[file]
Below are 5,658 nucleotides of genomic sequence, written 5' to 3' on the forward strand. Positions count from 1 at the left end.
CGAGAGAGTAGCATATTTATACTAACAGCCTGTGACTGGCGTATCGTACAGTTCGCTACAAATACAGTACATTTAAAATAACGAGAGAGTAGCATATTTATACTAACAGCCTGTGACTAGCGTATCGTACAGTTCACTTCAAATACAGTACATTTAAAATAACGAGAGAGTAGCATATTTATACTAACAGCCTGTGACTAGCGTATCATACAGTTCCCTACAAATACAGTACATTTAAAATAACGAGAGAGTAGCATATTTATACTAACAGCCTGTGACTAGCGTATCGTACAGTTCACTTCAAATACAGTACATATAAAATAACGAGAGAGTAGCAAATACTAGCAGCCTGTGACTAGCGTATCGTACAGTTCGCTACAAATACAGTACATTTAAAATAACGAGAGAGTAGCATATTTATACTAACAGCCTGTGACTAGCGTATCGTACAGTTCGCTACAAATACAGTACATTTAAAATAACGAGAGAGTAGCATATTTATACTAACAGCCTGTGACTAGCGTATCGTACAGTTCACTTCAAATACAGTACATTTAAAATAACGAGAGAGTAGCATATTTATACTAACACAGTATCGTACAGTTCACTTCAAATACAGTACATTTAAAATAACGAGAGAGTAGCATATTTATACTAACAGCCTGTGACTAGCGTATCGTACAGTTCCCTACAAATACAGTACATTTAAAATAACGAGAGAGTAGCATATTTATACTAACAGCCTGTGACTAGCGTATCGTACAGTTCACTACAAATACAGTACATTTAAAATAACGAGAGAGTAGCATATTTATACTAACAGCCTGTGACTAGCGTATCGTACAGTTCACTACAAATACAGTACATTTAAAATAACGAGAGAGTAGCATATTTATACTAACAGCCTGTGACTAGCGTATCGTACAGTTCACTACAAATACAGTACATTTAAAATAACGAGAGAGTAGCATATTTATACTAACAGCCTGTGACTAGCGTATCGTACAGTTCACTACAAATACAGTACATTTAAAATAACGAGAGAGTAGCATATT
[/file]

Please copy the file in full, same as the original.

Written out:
Below are 5,658 nucleotides of genomic sequence, written 5' to 3' on the forward strand. Positions count from 1 at the left end.
CGAGAGAGTAGCATATTTATACTAACAGCCTGTGACTGGCGTATCGTACAGTTCGCTACAAATACAGTACATTTAAAATAACGAGAGAGTAGCATATTTATACTAACAGCCTGTGACTAGCGTATCGTACAGTTCACTTCAAATACAGTACATTTAAAATAACGAGAGAGTAGCATATTTATACTAACAGCCTGTGACTAGCGTATCATACAGTTCCCTACAAATACAGTACATTTAAAATAACGAGAGAGTAGCATATTTATACTAACAGCCTGTGACTAGCGTATCGTACAGTTCACTTCAAATACAGTACATATAAAATAACGAGAGAGTAGCAAATACTAGCAGCCTGTGACTAGCGTATCGTACAGTTCGCTACAAATACAGTACATTTAAAATAACGAGAGAGTAGCATATTTATACTAACAGCCTGTGACTAGCGTATCGTACAGTTCGCTACAAATACAGTACATTTAAAATAACGAGAGAGTAGCATATTTATACTAACAGCCTGTGACTAGCGTATCGTACAGTTCACTTCAAATACAGTACATTTAAAATAACGAGAGAGTAGCATATTTATACTAACACAGTATCGTACAGTTCACTTCAAATACAGTACATTTAAAATAACGAGAGAGTAGCATATTTATACTAACAGCCTGTGACTAGCGTATCGTACAGTTCCCTACAAATACAGTACATTTAAAATAACGAGAGAGTAGCATATTTATACTAACAGCCTGTGACTAGCGTATCGTACAGTTCACTACAAATACAGTACATTTAAAATAACGAGAGAGTAGCATATTTATACTAACAGCCTGTGACTAGCGTATCGTACAGTTCACTACAAATACAGTACATTTAAAATAACGAGAGAGTAGCATATTTATACTAACAGCCTGTGACTAGCGTATCGTACAGTTCACTACAAATACAGTACATTTAAAATAACGAGAGAGTAGCATATTTATACTAACAGCCTGTGACTAGCGTATCGTACAGTTCACTACAAATACAGTACATTTAAAATAACGAGAGAGTAGCATATT